October 2012 listings for the New York Philharmonic

October 2012 listings for the New York Philharmonic

Sundays at 3:00 p.m.

The late Luciano Pavarotti



An historic recording with the late tenor Luciano Pavarotti can be heard on October 14th.

10/7    Thomas Adès: Polaris Mahler: Symphony No. 9 (Alan Gilbert, cond)

10/14  Massenet: Angelus from Scènes pittoresques Debusy/Roger Ducasse:  Rhapsody for Saxophone and Piano Debussy: Images pour orchestra, Le Martyre de Saint Sébastien Massenet: Pourquoi me réveiller? from Werther (Maria Ewing, nar; Elizabeth Norberg-Schulz, s; Nancy Maultsby & Mary Ann McCormick, ms; Luciano Pavarotti, t; Westminster Symphonic Choir; Kurt Masur, Leonard Bernstein, Zubin Mehta, Joseph Stransky, cond)

10/21  Mussorgsky: Night on Bald Mountain Prokofiev: Piano Concerto No. 3 Rimsky-Korsakov: Scheherazade (Daniil Trifonov, p; Glenn Dicterow, v; Alan Gilbert, cond)

10/28  J.S. Bach: Keyboard Concerto Schoenberg: Piano Concerto Mozart: Symphony No. 36, Linz (Emmanuel Ax, p; Alan Gilbert, cond)


the Bach, Schoenberg, Mozart concert

Structure was and is the underlying paradigm of the Bach keyboard concerto and likewise the Schoenberg concerto, suggested to the septagenerian composer by pianist, wit, and fellow dododecaphonic composer Oscar Levant. The Bach d minor concerto seems, like all of the master that I've heard, to have existed forever outside of time/space. The Schoenberg concerto, in which the four movements (Andante, Molto allegro, Adagio, Rondo giocoso) are played consecutively as one movement. The world premiere by Stokowski and the NBC Symphony Orchestra two years after it was written caused the conductor to become persona non grata to Toscanini for 10 years, after which he made recordings with the aforementioned and later with the abandoned/reconstituted Symphony of the Air. I have no comment about the Schoenberg concerto's performance. The Bach surprising in the Adagio passacaglia movement which was performed as Andante. The solo ornamentation was thoughtfully and convincingly performed. In the Allegro movements, there was much freshness and unexpectedness in the violins' articulating half of their bar phrases legato followed by the second half staccato. Is this because of the performing edition used and/or the decision of Mr. Gilbert? I prefer hearing the concerto performed on a modern grand since the appogiaturas (replete in the slow movement) are resolved at a lower dynamic than is possible than if played on a harpsichord or Bach's favorite the clavichord. Mozart's "Linz" Symphony concluded the program; and outside of a few crescendi/diminuendi that seemed mannered in the first movement, the articulation and phrasing were examplary in the fast movements. My score had some staccato phrasing in the slow movement that were played legato, but this is hardly news since Sir Thomas Beecham did much in the editing and bowing department of his beloved Mozart. The oboe and bassoon solo in the third movement Trio was a delight to hear. I wouldn't have minded if the entire Trio were played with one to a part, strings included! The final Presto movement seemed to be the same tempo as the conclusion of "Le Nozze di Figaro" 's Presto, which seemed perfectly right. Scored for oboes, bassoons horns and trumpets in pairs with timpani and strings, the variety, imagination and sheer delight of Mozart's symphonic dramaturgy was vividly displayed.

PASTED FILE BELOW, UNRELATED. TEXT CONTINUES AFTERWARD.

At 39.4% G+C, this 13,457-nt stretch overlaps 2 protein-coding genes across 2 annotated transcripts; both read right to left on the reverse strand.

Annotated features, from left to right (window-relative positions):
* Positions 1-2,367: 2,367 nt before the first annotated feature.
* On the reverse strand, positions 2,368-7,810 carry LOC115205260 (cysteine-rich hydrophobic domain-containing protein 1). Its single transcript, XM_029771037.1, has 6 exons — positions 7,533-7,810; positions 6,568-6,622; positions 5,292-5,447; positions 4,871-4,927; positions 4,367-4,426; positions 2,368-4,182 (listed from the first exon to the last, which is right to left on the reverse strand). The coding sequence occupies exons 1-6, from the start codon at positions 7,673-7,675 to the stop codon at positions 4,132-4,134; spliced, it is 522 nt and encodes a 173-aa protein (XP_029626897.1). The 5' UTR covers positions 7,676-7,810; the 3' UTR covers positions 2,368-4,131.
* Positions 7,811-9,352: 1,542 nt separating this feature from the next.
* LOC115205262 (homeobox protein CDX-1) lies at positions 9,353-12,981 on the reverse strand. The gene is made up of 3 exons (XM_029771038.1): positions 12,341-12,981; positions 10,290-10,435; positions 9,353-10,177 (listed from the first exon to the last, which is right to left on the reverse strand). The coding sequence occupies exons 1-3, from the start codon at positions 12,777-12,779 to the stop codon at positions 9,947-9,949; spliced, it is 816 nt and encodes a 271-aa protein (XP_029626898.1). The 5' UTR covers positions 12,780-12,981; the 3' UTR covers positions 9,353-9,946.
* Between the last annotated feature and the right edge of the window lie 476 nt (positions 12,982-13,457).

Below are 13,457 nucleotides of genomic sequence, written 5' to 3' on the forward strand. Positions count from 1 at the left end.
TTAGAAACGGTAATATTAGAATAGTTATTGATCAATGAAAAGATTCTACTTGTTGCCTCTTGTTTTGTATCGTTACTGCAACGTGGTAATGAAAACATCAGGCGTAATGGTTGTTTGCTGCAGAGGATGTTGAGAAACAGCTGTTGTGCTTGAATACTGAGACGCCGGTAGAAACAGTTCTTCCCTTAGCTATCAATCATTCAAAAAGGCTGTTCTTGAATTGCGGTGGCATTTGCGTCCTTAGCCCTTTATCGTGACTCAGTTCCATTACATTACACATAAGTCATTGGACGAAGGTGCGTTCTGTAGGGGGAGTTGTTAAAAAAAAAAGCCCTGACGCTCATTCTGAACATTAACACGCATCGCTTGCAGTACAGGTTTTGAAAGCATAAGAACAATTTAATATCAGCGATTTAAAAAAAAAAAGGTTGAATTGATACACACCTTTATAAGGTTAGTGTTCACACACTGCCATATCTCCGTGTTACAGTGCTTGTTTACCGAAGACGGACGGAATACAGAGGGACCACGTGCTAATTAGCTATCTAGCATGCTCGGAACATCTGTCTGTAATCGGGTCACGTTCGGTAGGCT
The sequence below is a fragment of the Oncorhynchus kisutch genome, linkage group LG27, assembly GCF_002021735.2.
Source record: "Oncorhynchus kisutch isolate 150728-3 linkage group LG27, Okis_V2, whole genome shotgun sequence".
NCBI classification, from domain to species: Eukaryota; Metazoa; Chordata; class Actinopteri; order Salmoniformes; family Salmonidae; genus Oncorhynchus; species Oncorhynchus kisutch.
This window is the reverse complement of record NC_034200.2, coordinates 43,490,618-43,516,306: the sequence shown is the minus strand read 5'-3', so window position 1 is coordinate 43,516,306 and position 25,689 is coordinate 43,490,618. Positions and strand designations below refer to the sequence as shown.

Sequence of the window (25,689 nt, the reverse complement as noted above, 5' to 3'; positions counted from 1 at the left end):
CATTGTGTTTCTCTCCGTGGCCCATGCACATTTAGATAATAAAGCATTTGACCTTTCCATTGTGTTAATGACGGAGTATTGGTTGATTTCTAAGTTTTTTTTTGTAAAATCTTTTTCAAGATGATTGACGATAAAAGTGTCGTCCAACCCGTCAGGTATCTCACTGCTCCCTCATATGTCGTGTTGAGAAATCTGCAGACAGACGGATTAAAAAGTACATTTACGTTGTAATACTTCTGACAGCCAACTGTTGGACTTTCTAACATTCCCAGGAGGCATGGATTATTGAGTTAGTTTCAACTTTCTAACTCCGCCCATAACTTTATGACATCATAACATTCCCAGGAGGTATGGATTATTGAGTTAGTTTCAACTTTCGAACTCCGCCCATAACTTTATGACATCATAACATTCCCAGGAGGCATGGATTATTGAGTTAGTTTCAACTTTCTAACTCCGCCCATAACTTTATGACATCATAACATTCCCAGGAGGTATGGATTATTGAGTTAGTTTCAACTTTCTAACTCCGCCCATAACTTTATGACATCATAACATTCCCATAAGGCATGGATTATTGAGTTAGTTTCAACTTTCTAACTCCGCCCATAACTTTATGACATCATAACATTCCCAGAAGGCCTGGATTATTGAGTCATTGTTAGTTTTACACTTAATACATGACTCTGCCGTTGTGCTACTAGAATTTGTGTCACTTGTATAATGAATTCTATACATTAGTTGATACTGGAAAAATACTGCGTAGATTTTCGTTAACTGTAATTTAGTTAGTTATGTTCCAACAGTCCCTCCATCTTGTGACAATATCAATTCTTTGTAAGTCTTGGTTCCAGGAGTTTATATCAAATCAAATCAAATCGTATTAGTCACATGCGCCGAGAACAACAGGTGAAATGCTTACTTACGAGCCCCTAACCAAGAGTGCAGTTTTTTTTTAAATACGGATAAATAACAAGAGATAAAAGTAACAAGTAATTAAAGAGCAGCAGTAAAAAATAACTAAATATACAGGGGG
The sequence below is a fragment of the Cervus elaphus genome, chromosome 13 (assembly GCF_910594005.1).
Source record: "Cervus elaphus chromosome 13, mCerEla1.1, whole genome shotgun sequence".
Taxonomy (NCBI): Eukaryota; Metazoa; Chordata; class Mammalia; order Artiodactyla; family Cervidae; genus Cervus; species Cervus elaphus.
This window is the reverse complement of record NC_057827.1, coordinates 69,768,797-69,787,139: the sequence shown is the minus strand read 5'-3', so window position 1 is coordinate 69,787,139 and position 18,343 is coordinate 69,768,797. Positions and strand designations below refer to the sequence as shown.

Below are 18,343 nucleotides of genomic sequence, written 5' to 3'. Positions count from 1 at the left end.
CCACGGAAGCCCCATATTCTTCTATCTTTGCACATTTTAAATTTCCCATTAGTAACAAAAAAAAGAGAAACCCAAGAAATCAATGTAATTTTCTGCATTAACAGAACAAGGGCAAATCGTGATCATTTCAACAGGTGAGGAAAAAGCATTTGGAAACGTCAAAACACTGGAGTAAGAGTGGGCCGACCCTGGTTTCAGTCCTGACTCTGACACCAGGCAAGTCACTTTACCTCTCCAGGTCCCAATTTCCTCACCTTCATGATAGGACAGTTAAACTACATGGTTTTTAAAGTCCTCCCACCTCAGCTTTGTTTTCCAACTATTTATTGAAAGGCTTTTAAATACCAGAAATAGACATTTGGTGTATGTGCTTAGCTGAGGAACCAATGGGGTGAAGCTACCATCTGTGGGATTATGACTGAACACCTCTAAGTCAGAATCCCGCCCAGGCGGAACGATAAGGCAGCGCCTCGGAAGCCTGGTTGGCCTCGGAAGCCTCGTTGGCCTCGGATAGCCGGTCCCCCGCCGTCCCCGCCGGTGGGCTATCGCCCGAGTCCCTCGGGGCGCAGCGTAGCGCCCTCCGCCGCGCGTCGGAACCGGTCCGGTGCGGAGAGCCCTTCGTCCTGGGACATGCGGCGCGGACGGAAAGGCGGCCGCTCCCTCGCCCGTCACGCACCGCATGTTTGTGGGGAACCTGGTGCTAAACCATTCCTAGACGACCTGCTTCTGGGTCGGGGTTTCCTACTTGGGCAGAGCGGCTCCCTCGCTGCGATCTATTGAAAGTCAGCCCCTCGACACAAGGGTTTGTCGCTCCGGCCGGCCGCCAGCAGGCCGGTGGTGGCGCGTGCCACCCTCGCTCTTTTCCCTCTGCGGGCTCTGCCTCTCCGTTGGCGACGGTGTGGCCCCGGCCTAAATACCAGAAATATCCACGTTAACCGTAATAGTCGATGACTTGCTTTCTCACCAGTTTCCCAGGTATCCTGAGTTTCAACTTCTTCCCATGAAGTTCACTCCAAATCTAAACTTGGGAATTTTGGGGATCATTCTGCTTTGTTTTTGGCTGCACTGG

Sunday's NYP concert


Thank you again for your detailed comments about this past Sunday's NYPO concert. I am always impressed by how well you know the repertoire.

Keep listening!

Ruth Phinney
WXXI-FM Program Director

the Mussorgsky, Prokofieff and Rimsky-Korsakoff concert

This is a highly-powered and highly enjoyable concert that I would urge listeners to hear again via the New York Philharmonic's website. Rimsky-Korsakoff figured prominently in the program, not only in his perennial "Scheherazade", but also as the orchestrator of Mussorgsky's "A Night on Bald Mountain" that opened the concert. A revealingly rough-hewn performance it was: a compliment regarding the piece's nature; and the peaceful conclusion "Meno Mosso. Tranquillo." The Prokofieff Third Piano Concerto with Daniil Tifonov as soloist, impressed me from the start with the real sense of a dialogue between the soloist and the orchestra. The orchestra was more prominent than I usually hear. In the slow movement's fourth variation "Andante meditivo", the tempo was more like "Adagio meditivo", but time seemed to stand still for all that and I was both persuaded and impressed. My favorite "Scheherazade" is the Monteux/San Francisco Symphony recording with concertmaster Naom Blinder. Glenn Dicterow was outstanding in his own right, with the harp responding even more quietly after "Scheherazade's motives sounded...a real dialogue in and of itself. The first movement was a bit slow for my taste, but Alan Gilbert has Rimsky-Korsakoff's imprimatur on his side since the 6/4 E-major theme is marked "Allegro non troppo". I confess to a preference for a very tight flute vibrato (as well as opera singers' vibrato), which seems to be out of fashion today. That aside, the second movement's solos were played masterfully. I can't help but think that student Stravinsky had this movement in mind when he composed the second tableau of "Petrouchka", but that's sheer speculation. My preference is for the flute and clarinet runs in Phrygian mode in the third movement be done in strict tempo notwithstanding, it offered much delight in its sensuality. I thought the last movement was outstanding throughout. My hoped-for anticipation of the cymbals being allowed to vibrate on their first note followed by an abrupt stop on the second note was gleefully heard in this world-class performance. I wonder if the two plates were crashed at head-level as in the "good old days"?!